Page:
Clarence Sq
This may be one of those times where an image I find interesting is objectively not that interesting.

If this one had gone through, Clarence Square (at Wellington & Spadina) would have had a nice little streetcar loop of its own. Actually, a big part of the reason that 1975 plan didn’t fly was because the residents in that area strongly objected to having a loop go through their local park. So the Spadina streetcar breathed a frustrated sigh, and continued to bide its time until its return.

Chapter 3.5: Streecars again, everyone! Everyone!

The streetcar sensation soon sparked to a start and surged slowly but surely into the late 1980s, but even though it finally got the green light, these things take time. The new plan was brought to the table in 1987 and was followed by hundreds and hundreds of pages of amended proposals, community impact studies, environmental assessments, more amended proposals, proposed amendments, impact proposal assessment studies, amended community environments, etc. I may have made those last few up, but there were a lot of studies. And paperwork. And city planning jargon. This is not a valid comparison at all, but the entire nation of Germany found the time to tear down the Berlin wall and reunite its whole country while Toronto figured out if this one single streetcar line, which was previously a good idea, was still a good idea.

Spadina today
The Spadina streetcars as we know them today, in all their glory.

So, at long last, the new, new plan was finally and officially approved in 1992, and after another long wait to construct the streetcar only lanes, they finally got back on the tracks in 1997 as we know them today.

Now some still argue that streetcars in general are not the smartest solution to our transit woes. I argue that while it can be frustrating to wait on College for 25 minutes before seeing 4 packed streetcars arrive back to back to back, my fellow fashionistas and fashionistos would agree that sometimes you have to sacrifice comfort and efficiency for style and charm.

By the way, Spadina is still keeping up its trendsetting ways, as the 510 Spadina became the first TTC route to run the new fancy LRT streetcars in 2014, bringing the Spadina Subway Saga full sircle circle.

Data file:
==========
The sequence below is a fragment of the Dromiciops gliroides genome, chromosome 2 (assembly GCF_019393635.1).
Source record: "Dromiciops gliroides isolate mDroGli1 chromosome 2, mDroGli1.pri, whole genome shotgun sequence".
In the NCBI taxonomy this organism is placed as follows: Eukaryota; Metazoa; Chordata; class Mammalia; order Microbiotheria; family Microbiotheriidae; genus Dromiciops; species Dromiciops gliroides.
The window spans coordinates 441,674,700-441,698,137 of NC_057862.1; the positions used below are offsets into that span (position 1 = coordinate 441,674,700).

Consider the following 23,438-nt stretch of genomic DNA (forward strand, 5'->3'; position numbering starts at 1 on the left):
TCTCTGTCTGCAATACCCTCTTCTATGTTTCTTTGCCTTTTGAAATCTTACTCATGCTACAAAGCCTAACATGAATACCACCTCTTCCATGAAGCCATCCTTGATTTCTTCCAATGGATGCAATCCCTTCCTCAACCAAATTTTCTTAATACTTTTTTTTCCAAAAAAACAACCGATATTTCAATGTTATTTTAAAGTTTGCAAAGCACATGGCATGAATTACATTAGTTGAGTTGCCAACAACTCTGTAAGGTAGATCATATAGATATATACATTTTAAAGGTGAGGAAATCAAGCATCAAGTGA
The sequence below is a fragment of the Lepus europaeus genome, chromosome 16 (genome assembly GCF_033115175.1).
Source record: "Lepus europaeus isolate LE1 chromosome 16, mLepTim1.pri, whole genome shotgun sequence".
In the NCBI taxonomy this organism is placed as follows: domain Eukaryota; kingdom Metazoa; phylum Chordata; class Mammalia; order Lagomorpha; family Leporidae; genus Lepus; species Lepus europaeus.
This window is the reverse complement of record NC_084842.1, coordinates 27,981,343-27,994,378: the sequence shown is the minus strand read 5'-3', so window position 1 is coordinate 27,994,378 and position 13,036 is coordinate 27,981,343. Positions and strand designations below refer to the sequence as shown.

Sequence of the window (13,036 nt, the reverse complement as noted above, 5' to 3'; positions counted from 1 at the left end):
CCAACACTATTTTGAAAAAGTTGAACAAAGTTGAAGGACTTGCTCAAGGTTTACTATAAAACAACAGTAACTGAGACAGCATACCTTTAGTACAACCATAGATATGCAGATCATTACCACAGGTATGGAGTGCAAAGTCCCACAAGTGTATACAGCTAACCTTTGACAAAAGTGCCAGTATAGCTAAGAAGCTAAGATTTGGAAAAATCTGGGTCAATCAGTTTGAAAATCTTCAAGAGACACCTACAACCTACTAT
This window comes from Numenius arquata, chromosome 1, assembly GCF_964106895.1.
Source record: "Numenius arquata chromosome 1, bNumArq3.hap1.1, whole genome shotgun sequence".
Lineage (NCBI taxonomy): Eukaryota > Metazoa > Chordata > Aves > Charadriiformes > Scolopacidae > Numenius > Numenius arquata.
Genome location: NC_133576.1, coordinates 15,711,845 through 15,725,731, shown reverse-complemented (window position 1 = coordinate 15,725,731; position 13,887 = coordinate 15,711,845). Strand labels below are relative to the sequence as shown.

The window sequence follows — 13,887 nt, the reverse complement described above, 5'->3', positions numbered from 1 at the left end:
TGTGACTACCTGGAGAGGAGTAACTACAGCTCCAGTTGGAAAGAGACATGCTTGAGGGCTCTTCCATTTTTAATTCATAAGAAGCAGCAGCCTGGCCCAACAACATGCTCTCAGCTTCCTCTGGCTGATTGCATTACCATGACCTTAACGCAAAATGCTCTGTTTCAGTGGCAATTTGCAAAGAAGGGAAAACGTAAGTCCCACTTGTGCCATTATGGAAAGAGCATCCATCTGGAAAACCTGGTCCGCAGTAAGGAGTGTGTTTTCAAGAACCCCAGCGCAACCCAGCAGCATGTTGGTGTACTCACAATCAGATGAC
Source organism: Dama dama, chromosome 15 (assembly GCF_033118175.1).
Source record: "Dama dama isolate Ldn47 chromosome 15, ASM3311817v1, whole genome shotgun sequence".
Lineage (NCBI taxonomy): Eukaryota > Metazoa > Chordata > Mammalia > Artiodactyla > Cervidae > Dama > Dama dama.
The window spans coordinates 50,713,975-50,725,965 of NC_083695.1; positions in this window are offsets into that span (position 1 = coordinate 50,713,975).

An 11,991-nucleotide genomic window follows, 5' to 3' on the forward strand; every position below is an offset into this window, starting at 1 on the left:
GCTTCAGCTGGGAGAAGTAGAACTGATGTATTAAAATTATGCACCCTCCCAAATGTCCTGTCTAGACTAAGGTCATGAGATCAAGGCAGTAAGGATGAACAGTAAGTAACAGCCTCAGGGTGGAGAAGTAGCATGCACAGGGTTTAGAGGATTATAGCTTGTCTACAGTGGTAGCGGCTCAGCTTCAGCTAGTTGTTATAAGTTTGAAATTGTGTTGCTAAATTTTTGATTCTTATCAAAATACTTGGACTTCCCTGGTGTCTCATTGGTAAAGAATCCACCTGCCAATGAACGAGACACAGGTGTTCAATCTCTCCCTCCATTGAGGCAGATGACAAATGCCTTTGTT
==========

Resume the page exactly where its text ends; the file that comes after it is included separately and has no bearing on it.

Researching the history of the TTC can be an irksome endeavor. It’s kind of comparable to looking up past draft picks for your favourite hockey team and finding out that in 1988 they passed on picking a perennial all star and instead picked someone who didn’t quite pan out. Or to finding out your favourite store had an 80% off sale on everything in the store for 6 months last year, but you didn’t realize it until today.

In 2014 we’re experiencing stifled streets and what feels like unprecedentedly old and clumsy transit as if it’s a surprising problem, but keep in mind that mayors were campaigning on a pro-subway platform 100 years ago, 40 years before one actually got built. Also, despite oppositional public pressure, when they built the Bloor viaduct in the 1910s they outfitted it to be able to carry a subway car underneath the road because they knew tubes were coming, even though one didn’t come across the Don Valley until the 60s.  There was a proposed plan for a Queen Street subway line in 1966 that didn’t gain enough steam, while today a downtown relief line is on the tip of every Torontonian’s lips. There are so many plans that would have been so good for the city to have that were proposed over the years that were either shot down, or approved then cancelled. The point is, looking at all the “what ifs” made me think that if only a few of those city leaders had just grit their teeth and pushed through a few tough years to build more comprehensive subway lines or highways, then maybe we’d be in better shape today.

The thing is, not only is that just selfish, but hindsight is always 20/20, and maybe those differences in our transit system might not have panned out well for the city long term – it’s truly impossible to tell. The only thing we can do is rest in the hope that someday, someone will come along and contribute something as valuable and lasting as this.

2 thoughts on “The Spadina Streetcar Saga

  1. Apparently, the right-of-way streetcar 1) actually took slightly from Bloor to King than the previous mode; 2) was set up to change the north-south lights green as streetcars approached an intersection to facilitate transit flow (other cities such as Istanbul successfully use this) – this was implemented for a brief time but there was an accident and the city got scared and turned it off. Cars 1 Transit 0. Slow 1 Rapid 0.